Navigation Links
Most 'Locked-In Syndrome' Patients Happy, Survey Finds

THURSDAY, Feb. 24 (HealthDay News) -- Most "locked-in syndrome" patients -- a condition caused by brain stem injury -- claim to be happy, according to a new study.

People with locked-in syndrome are fully conscious but can't move or communicate, except through eye movements or blinking. Patients with the condition can live for decades.

In the new study, researchers surveyed 91 locked-in syndrome patients in France about their medical history, emotional state, and their views on end-of-life issues. About two-thirds of the patients had a partner and lived at home and 70 percent had religious beliefs, the investigators found.

Even though more than half of the patients acknowledged severe limitations on their ability to lead a normal life as a member of their community and 20 percent said they couldn't take part in everyday activities that they considered important, 72 percent of the patients said they were happy.

The finding that nearly three-quarters of the patients report being happy challenges the widespread belief that locked-in syndrome patients should be candidates for euthanasia or assisted suicide due to poor quality of life, the researchers pointed out.

The 28 percent of patients who said they were unhappy cited issues such as difficulty getting around, restrictions on recreational/social activities, and the challenges of coping with life events.

Among patients who had been affected by locked-in syndrome for less than one year at the time of the survey, feeling anxious and not recovering speech were also associated with being unhappy.

Among the 59 patients who responded to a question regarding whether they wanted to opt for euthanasia, only four (7 percent) said yes, the researchers noted.

"Our data show that, whatever the physical devastation and mental distress of [these] patients during the acute stage of the condition, optimal life-sustaining care and revalidation can have major long-term benefit," Marie-Aurelie Bruno, of the University Hospital of Liege in Belgium, and colleagues wrote in their report published Feb. 23 in the first issue of the new online journal BMJ Open.

"We suggest that patients recently struck by locked-in syndrome should be informed that, given proper care, they have a considerable chance of regaining a happy life. In our view, shortening-of-life requests by locked-in syndrome patients are valid only when the patients have been given a chance to attain a steady state of subjective well-being," they concluded.

More information

The U.S. National Institute of Neurological Disorders and Stroke has more about locked-in syndrome.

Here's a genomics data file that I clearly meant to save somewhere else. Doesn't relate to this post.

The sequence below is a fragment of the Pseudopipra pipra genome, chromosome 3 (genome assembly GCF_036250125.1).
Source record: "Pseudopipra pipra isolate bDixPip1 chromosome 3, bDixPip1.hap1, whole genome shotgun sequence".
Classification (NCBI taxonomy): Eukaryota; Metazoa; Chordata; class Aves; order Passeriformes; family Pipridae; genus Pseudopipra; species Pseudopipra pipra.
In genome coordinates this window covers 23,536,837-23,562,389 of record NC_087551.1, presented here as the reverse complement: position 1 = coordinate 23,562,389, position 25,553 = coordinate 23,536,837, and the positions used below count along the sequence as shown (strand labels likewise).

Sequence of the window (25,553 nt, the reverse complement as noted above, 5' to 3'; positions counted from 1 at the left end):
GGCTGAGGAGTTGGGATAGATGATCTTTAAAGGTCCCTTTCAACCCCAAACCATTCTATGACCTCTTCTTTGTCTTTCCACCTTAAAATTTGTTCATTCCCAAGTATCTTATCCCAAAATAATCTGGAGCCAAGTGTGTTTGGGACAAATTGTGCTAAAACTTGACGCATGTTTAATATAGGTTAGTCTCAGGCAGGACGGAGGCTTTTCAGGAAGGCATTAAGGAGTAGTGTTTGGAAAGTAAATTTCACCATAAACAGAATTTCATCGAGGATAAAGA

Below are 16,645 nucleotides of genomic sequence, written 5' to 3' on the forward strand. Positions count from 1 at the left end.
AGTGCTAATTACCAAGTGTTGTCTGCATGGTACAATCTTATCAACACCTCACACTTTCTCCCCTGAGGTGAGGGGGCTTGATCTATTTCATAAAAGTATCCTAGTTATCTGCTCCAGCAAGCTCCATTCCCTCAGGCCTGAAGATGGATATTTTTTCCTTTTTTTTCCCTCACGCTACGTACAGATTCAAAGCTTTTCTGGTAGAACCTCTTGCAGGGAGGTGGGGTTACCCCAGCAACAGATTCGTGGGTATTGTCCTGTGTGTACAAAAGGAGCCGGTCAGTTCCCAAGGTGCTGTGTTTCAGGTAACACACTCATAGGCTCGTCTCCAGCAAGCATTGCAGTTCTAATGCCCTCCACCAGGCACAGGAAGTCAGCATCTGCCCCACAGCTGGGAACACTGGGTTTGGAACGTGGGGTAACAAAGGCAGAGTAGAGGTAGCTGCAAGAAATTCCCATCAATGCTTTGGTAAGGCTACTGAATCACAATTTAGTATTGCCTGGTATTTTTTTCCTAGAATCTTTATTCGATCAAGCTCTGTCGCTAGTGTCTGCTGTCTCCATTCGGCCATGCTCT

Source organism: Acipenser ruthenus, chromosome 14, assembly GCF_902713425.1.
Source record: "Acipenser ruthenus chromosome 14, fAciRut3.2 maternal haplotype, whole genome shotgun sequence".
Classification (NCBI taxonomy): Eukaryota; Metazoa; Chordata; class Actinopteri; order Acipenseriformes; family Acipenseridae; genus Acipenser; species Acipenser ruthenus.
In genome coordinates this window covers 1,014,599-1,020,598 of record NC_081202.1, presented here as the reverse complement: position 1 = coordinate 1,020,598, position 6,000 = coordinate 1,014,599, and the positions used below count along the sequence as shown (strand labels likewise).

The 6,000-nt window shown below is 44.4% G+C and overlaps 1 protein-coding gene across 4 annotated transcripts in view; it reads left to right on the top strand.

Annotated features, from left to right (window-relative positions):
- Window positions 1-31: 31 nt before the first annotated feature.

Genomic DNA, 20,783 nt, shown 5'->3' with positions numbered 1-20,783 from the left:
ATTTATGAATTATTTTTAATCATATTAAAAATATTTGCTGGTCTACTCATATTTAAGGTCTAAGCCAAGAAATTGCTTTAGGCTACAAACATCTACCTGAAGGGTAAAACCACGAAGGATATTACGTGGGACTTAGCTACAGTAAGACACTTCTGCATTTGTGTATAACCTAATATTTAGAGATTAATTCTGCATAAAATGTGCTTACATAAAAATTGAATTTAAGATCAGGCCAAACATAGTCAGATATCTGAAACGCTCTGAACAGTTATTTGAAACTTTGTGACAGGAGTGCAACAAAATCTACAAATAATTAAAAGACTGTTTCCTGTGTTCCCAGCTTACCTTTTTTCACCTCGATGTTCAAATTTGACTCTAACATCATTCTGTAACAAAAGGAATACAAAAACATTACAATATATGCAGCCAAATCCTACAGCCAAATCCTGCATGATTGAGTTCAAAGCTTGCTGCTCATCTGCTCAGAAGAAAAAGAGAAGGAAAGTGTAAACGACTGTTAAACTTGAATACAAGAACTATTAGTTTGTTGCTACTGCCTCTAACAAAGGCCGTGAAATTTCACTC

-- Robert Preidt

SOURCE: BMJ Open, news release, Feb. 23, 2011

Copyright©2010 ScoutNews,LLC.
All rights reserved  

Related medicine news :

1. Study Says 2 Therapies Help Fight Chronic Fatigue Syndrome
2. Researchers identify the genotype of disorders causing cardiac sudden death syndrome
3. Figuring out fetal alcohol syndrome in fruit flies
4. Dry Eye Syndrome Common in Winter
5. Exercise improves symptoms in irritable bowel syndrome
6. Exercise improve symptoms in irritable bowel syndrome
7. Ovarian Cyst Syndrome May Raise Health Risks from Plastics Chemical
8. UBC-VCH researchers find critical link between Down syndrome and Alzheimers disease
9. Metabolic syndrome found in 52 percent of patients after liver transplantation
10. Vitamins C and E linked to metabolic syndrome in low-income Ecuadorians
11. Clinical trial for Rett syndrome launched
Post Your Comments:
Related Image:
Most 'Locked-In Syndrome' Patients Happy, Survey Finds
(Date:6/27/2016)... ... June 27, 2016 , ... ... strategic partnership with Connance, a healthcare industry leader providing predictive analytics to ... technology combine to provide health systems, hospitals and ambulatory surgical centers with ...
(Date:6/26/2016)... , ... June 26, 2016 , ... Pixel Film Studios ... X. , "Film editors can give their videos a whole new perspective by using ... - CEO of Pixel Film Studios. , ProSlice Levels contains over 30 Different ...
(Date:6/25/2016)... ... June 25, 2016 , ... Austin residents seeking Mohs surgery services, can ... Surgery and to Dr. Russell Peckham for medical and surgical dermatology. , Dr. Dorsey ... cancer. The selective fellowship in Mohs Micrographic Surgery completed by Dr. Dorsey was under ...
(Date:6/25/2016)... ... June 25, 2016 , ... Dr. ... from injury. Recently, he has implemented orthobiologic procedures as a method for treating ... one of the first doctors to perform the treatment. Orthobiologics are substances that ...
(Date:6/24/2016)... ... June 24, 2016 , ... June 19, 2016 is World Sickle Cell ... pain and the benefits of holistic treatments, Serenity Recovery Center of Marne, ... Cell Disease. , Sickle Cell Disease (SCD) is a disorder of the red blood ...
Breaking Medicine News(10 mins):
(Date:6/24/2016)...   Pulmatrix, Inc ., (NASDAQ: PULM ... announced today that it was added to the Russell ... comprehensive set of U.S. and global equity indexes on ... milestone for Pulmatrix," said Chief Executive Officer Robert ... progress in developing drugs for crucial unmet medical needs, ...
(Date:6/23/2016)... Calif. , June 23, 2016 Any dentist ... many challenges of the current process. Many of them do ... of the technical difficulties and high laboratory costs involved. And ... to offer it at such a high cost that the ... it. Dr. Parsa Zadeh , founder of ...
(Date:6/23/2016)... Capricor Therapeutics, Inc. ... company focused on the discovery, development and commercialization ... in its ongoing randomized HOPE-Duchenne clinical trial (Halt ... its 24-patient target. Capricor expects the trial to ... 2016, and to report top line data from ...
Breaking Medicine Technology: